The Chester County Board of Commissioners, along with the Agricultural Development Council (Ag Council), presented two agricultural awards at a recent Commissioners’ Meeting.
The 2017 Farmer of the Year award was presented to Don Cairns of Cairns Family Farm in Parkesburg.
When you think of the farm-to-table movement, artisanal cheese or heirloom tomatoes on a restaurant menu might be what first come to mind. However, chances are good that if you’ve eaten pretzels, bread, or baked goods from a local bakery, you’ve eaten something grown on Cairns’s family farm.
Much of the wheat that he grows is milled into flour at nearby mills, and is found in baked goods made and sold right here in the county. The rest of his crops, including corn and soy, are used for animal feed for area livestock that are also sold locally as milk, eggs, chicken, and bacon.
In addition to his critical role in the local food chain, Cairns was also nominated for his ongoing commitment to conservation practices, including no-till farming and soil improvement on the approximately 1,650 acres of land he farms in the county, both owned and leased. During the past two decades, he has seen improved crop yields and undeniable improvements in soil conservation as a result. His exemplary farming practices have also resulted in favorable reviews from neighboring farmers and the landowners whose property he leases.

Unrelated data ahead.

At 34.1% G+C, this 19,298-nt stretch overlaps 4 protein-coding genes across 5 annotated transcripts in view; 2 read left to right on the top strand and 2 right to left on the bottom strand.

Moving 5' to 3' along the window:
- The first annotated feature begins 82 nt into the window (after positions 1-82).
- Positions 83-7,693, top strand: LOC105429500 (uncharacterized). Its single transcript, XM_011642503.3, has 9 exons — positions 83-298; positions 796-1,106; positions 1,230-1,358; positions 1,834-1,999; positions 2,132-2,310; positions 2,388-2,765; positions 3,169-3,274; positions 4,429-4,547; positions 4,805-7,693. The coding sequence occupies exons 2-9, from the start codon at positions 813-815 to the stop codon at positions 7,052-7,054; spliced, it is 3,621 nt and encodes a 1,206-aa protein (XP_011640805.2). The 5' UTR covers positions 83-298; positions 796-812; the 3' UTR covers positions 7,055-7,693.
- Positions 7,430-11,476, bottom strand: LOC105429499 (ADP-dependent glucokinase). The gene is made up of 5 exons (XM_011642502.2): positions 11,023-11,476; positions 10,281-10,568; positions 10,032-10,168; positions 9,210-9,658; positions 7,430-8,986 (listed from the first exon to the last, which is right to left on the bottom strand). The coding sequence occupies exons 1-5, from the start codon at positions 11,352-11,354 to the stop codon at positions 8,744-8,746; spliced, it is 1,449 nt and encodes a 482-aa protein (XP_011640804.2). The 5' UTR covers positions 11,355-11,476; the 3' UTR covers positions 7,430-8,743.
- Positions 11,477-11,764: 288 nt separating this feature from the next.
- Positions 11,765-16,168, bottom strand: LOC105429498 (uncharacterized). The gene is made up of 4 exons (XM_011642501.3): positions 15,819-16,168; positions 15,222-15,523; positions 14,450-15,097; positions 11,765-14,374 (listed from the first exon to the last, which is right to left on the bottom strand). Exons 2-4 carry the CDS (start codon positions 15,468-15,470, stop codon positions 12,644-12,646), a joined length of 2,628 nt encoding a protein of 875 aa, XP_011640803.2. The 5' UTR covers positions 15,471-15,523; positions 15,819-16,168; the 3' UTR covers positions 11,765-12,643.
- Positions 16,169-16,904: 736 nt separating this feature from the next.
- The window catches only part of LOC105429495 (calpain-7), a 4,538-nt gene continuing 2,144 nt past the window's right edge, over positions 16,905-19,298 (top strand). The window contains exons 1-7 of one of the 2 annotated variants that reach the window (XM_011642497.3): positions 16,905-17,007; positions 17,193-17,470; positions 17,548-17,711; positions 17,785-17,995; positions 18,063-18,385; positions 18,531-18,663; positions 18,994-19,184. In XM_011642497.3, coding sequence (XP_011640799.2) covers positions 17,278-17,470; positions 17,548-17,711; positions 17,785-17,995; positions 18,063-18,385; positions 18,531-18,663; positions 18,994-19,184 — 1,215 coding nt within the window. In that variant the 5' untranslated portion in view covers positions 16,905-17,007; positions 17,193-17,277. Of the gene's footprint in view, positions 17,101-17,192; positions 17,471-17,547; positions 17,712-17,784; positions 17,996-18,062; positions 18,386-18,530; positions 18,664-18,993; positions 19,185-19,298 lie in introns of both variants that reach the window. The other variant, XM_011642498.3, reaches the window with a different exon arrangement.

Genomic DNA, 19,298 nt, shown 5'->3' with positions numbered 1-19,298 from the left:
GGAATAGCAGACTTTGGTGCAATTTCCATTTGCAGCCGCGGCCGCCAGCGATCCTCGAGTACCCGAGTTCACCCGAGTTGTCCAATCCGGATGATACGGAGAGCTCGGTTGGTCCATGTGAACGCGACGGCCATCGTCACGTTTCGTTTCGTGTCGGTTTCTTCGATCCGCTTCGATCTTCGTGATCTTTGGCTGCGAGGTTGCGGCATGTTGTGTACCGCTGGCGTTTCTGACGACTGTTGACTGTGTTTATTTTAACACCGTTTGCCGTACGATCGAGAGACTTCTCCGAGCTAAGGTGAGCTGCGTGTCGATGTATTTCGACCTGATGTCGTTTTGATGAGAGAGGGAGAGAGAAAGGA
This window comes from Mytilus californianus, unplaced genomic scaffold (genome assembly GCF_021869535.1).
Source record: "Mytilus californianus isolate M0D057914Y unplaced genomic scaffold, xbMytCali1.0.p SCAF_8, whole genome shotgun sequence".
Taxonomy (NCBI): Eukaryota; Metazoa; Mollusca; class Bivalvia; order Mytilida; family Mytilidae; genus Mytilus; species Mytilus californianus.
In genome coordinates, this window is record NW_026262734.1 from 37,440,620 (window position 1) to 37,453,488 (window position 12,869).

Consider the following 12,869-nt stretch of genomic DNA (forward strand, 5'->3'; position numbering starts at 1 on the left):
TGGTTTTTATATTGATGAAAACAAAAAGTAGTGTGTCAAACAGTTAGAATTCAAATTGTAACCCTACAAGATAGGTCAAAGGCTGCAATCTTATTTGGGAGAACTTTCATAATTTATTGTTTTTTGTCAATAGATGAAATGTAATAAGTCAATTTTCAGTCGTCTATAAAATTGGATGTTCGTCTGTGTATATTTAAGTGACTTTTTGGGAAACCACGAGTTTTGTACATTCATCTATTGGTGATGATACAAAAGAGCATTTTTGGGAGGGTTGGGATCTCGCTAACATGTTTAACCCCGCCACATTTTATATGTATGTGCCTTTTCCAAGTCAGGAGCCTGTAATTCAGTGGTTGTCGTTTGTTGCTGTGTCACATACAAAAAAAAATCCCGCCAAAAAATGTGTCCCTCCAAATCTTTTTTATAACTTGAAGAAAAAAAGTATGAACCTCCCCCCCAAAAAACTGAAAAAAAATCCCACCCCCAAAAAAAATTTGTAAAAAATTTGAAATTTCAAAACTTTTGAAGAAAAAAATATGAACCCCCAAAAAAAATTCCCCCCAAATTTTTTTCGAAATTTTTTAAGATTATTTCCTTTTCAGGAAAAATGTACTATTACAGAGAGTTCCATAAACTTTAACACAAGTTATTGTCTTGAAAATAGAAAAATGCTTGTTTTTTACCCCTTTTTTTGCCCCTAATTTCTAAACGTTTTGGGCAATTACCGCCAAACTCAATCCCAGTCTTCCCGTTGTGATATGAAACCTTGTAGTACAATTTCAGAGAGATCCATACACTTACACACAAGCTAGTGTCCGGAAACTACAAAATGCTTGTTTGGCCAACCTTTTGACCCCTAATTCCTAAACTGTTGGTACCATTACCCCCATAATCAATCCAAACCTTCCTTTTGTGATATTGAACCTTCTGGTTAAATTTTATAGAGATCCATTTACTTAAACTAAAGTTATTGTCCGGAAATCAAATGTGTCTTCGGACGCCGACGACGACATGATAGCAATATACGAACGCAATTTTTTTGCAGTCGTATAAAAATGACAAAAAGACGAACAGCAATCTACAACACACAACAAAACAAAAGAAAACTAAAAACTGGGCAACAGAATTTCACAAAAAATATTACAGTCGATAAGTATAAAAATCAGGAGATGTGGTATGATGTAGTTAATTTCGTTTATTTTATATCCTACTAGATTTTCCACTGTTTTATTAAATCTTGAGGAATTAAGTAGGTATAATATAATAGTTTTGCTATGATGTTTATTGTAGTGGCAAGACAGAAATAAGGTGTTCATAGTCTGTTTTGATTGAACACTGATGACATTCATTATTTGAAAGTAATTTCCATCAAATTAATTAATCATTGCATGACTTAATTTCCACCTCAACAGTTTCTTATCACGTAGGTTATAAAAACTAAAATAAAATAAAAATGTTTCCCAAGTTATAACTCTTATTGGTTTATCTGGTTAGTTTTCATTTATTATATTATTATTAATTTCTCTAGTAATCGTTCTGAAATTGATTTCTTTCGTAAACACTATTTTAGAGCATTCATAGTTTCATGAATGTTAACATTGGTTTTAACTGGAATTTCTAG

The Distinguished Agricultural Service Award was presented to Deborah Ellis for her ongoing work with the Mobile Ag Ed Science Lab program (Ag Lab), an initiative of Pennsylvania Farm Bureau that brings agricultural education to classrooms all over the state via a classroom on wheels.
A former Coatesville School District teacher, Ellis worked as the Ag Lab program assistant for the eastern portion of the state for 10 years, guiding teachers during in-service workshops and teaching thousands of students a year about the importance of farming. During her last year as an Ag Lab employee, she estimates the Ag Lab program connected with more than 110,000 kids across the state.
In addition to her Ag Lab work, Ellis also owns and operates Highspire Hills Farm in Glenmoore with her husband Duane. The farm currently provides more than 3,000 dozen eggs a month to nine local restaurants, as well as to Kimberton Whole Foods markets.
“It might seem like just another day’s work to Don and Deb, but they both provide for us in so many ways, from growing the food we eat to serving as agricultural ambassadors in the community. We are delighted to honor them for all that they do,” said Hillary Krummrich, Director of the Chester County Agricultural Development Council.